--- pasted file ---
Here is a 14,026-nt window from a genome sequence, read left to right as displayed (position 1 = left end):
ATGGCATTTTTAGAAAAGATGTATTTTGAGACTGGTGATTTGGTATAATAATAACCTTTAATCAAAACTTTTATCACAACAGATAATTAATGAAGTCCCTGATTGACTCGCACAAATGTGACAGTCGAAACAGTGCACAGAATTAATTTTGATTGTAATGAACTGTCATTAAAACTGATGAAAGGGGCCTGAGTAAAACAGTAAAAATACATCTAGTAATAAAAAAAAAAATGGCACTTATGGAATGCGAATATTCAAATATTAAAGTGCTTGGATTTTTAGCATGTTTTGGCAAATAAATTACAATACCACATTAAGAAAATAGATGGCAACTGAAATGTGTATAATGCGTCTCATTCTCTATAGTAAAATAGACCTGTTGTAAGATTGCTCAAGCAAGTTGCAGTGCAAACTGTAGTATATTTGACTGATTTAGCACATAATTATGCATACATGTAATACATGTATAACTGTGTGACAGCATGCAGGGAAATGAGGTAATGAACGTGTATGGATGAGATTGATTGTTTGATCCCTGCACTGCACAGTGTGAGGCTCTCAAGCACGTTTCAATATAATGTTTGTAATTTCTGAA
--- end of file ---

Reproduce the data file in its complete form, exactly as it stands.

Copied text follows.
Here is a 14,026-nt window from a genome sequence, read left to right as displayed (position 1 = left end):
ATGGCATTTTTAGAAAAGATGTATTTTGAGACTGGTGATTTGGTATAATAATAACCTTTAATCAAAACTTTTATCACAACAGATAATTAATGAAGTCCCTGATTGACTCGCACAAATGTGACAGTCGAAACAGTGCACAGAATTAATTTTGATTGTAATGAACTGTCATTAAAACTGATGAAAGGGGCCTGAGTAAAACAGTAAAAATACATCTAGTAATAAAAAAAAAAATGGCACTTATGGAATGCGAATATTCAAATATTAAAGTGCTTGGATTTTTAGCATGTTTTGGCAAATAAATTACAATACCACATTAAGAAAATAGATGGCAACTGAAATGTGTATAATGCGTCTCATTCTCTATAGTAAAATAGACCTGTTGTAAGATTGCTCAAGCAAGTTGCAGTGCAAACTGTAGTATATTTGACTGATTTAGCACATAATTATGCATACATGTAATACATGTATAACTGTGTGACAGCATGCAGGGAAATGAGGTAATGAACGTGTATGGATGAGATTGATTGTTTGATCCCTGCACTGCACAGTGTGAGGCTCTCAAGCACGTTTCAATATAATGTTTGTAATTTCTGAA